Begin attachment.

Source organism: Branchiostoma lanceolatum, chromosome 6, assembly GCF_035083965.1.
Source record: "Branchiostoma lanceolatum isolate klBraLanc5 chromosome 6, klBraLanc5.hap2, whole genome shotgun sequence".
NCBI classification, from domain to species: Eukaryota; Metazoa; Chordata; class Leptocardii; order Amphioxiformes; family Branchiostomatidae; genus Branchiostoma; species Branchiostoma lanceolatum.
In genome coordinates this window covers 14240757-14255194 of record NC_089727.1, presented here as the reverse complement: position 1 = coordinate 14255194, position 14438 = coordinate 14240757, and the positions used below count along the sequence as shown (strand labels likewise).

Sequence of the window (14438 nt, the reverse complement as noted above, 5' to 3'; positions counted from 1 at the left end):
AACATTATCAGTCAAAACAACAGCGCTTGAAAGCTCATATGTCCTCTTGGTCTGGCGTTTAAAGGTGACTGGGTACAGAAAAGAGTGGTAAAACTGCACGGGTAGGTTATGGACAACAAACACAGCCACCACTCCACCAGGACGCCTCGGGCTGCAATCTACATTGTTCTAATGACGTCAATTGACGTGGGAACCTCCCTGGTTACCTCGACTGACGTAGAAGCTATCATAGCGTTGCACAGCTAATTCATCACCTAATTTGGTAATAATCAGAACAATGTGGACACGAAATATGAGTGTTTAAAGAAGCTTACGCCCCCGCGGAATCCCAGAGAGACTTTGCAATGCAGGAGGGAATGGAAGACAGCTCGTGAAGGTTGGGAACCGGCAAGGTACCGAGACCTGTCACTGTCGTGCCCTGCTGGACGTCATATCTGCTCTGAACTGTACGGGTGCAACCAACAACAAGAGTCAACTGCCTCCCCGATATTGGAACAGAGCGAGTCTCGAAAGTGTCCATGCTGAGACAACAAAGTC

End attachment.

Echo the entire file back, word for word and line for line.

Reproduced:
Source organism: Branchiostoma lanceolatum, chromosome 6, assembly GCF_035083965.1.
Source record: "Branchiostoma lanceolatum isolate klBraLanc5 chromosome 6, klBraLanc5.hap2, whole genome shotgun sequence".
NCBI classification, from domain to species: Eukaryota; Metazoa; Chordata; class Leptocardii; order Amphioxiformes; family Branchiostomatidae; genus Branchiostoma; species Branchiostoma lanceolatum.
In genome coordinates this window covers 14240757-14255194 of record NC_089727.1, presented here as the reverse complement: position 1 = coordinate 14255194, position 14438 = coordinate 14240757, and the positions used below count along the sequence as shown (strand labels likewise).

Sequence of the window (14438 nt, the reverse complement as noted above, 5' to 3'; positions counted from 1 at the left end):
AACATTATCAGTCAAAACAACAGCGCTTGAAAGCTCATATGTCCTCTTGGTCTGGCGTTTAAAGGTGACTGGGTACAGAAAAGAGTGGTAAAACTGCACGGGTAGGTTATGGACAACAAACACAGCCACCACTCCACCAGGACGCCTCGGGCTGCAATCTACATTGTTCTAATGACGTCAATTGACGTGGGAACCTCCCTGGTTACCTCGACTGACGTAGAAGCTATCATAGCGTTGCACAGCTAATTCATCACCTAATTTGGTAATAATCAGAACAATGTGGACACGAAATATGAGTGTTTAAAGAAGCTTACGCCCCCGCGGAATCCCAGAGAGACTTTGCAATGCAGGAGGGAATGGAAGACAGCTCGTGAAGGTTGGGAACCGGCAAGGTACCGAGACCTGTCACTGTCGTGCCCTGCTGGACGTCATATCTGCTCTGAACTGTACGGGTGCAACCAACAACAAGAGTCAACTGCCTCCCCGATATTGGAACAGAGCGAGTCTCGAAAGTGTCCATGCTGAGACAACAAAGTC